The Most Boring Piece of Design Thinking Advice

The Most Boring Piece of Design Thinking Advice

It’s been many years since I learned a skill that was just, well, so NEW for me. At work, I am faced with new situations all the time, but, really, they all fit cozily within somewhat of a familiar realm. Minutes after resting that violin under my jaw, I was struck by what a fascinating experience it was to learn something so new as an adult.

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Design Thinking for 8th Graders

Design Thinking for 8th Graders

Back in October, we had an exciting and atypical opportunity arrive at our front steps — twenty 8th graders eager to learn about design thinking! Peer Insight was fortunate to host students from Merry Hill School Sacramento for a mini-design thinking workshop. The challenge they set out to tackle was the cafeteria experience, and boy did the students have a lot of ideas

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Design Thinking: Embrace your Belief in the Unknown

Design Thinking: Embrace your Belief in the Unknown

When Peer Insight helped Pfizer consider how 25-35 year-olds might overcome their smoking habit, I was deeply anxious. That’s a chemical addiction, right? Same thing happened when we joined with AARP recently to consider how 50-something African American women make food choices in the face of a Type 2 diabetes epidemic in their community. Can we address these challenges? I don’t know. But I know how to know.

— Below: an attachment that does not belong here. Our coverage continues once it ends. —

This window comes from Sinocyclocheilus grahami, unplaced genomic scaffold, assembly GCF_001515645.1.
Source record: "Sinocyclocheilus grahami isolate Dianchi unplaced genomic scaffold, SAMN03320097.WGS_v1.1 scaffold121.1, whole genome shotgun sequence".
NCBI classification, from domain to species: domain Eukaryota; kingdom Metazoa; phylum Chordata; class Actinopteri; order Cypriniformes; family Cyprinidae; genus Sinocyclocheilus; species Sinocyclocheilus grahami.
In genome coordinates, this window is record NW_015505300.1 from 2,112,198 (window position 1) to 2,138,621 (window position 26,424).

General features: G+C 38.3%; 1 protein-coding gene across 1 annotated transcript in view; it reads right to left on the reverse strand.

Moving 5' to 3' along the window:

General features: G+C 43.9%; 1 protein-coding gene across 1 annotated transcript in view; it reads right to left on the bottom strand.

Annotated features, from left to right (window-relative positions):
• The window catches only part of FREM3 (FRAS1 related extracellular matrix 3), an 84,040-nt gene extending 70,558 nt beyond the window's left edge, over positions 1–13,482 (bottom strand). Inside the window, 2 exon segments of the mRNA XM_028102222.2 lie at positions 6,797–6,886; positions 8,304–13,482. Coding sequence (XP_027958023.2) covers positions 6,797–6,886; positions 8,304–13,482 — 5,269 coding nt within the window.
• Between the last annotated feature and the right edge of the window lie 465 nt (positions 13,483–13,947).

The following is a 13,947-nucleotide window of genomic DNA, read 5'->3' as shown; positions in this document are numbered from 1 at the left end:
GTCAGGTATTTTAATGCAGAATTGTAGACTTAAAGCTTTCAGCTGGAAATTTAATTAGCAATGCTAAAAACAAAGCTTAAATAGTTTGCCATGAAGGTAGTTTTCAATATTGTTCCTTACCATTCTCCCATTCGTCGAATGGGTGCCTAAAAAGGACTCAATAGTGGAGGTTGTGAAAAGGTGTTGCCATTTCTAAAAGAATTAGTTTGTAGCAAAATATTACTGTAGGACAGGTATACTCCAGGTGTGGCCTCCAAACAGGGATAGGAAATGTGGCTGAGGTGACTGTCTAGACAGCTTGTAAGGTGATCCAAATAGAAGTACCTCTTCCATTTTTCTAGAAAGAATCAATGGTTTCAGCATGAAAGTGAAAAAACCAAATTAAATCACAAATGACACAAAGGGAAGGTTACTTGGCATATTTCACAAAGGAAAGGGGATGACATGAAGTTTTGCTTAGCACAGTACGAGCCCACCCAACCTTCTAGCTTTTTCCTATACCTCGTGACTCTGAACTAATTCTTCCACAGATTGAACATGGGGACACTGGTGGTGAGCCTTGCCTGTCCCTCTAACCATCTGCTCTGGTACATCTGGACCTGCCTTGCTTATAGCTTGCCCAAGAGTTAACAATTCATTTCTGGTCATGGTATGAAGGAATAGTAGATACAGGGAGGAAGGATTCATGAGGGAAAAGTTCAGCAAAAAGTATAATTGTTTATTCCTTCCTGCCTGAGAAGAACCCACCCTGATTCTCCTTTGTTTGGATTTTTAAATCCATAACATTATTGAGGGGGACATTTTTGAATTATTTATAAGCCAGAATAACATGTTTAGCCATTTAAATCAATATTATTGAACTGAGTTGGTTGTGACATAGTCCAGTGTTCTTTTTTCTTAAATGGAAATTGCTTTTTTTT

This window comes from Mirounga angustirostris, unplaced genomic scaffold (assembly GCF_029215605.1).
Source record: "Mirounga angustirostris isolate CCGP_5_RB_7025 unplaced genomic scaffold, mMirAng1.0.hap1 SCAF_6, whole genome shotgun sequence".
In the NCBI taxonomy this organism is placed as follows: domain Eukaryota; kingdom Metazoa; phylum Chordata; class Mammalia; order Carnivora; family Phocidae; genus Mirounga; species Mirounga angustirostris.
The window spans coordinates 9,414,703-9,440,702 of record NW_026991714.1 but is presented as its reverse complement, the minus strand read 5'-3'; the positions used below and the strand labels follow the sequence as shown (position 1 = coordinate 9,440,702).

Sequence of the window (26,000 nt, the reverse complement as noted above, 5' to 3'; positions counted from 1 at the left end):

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Use Design Thinking to Explore your Uncommon Sense

Use Design Thinking to Explore your Uncommon Sense

I was at a workshop recently when a young participant approached me with an existential remark. She said, “This whole Design Thinking process is great and all, but Design Thinking just seems like common sense to me.” Why wouldn’t you research your customer’s needs before investing in solutions? Why wouldn’t you save money by prototyping concepts before sinking dollars into an unproven offering? Why wouldn’t you collaborate with key stakeholders across your organization? It all sounds like common sense.
 

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Innovation Could Mean Competing on Delight

Innovation Could Mean Competing on Delight

My husband and I are in the market for a larger apartment. We’ve done our homework: figured out our desired neighborhood, calculated our budget, and estimated the minimum square footage we’re after. We’ve found that our budget allows us to consider 80% of the apartments in our fairly reasonable search criteria. After you’re done competing on price, and after you’re done competing on features, you’re left to compete on delight. 

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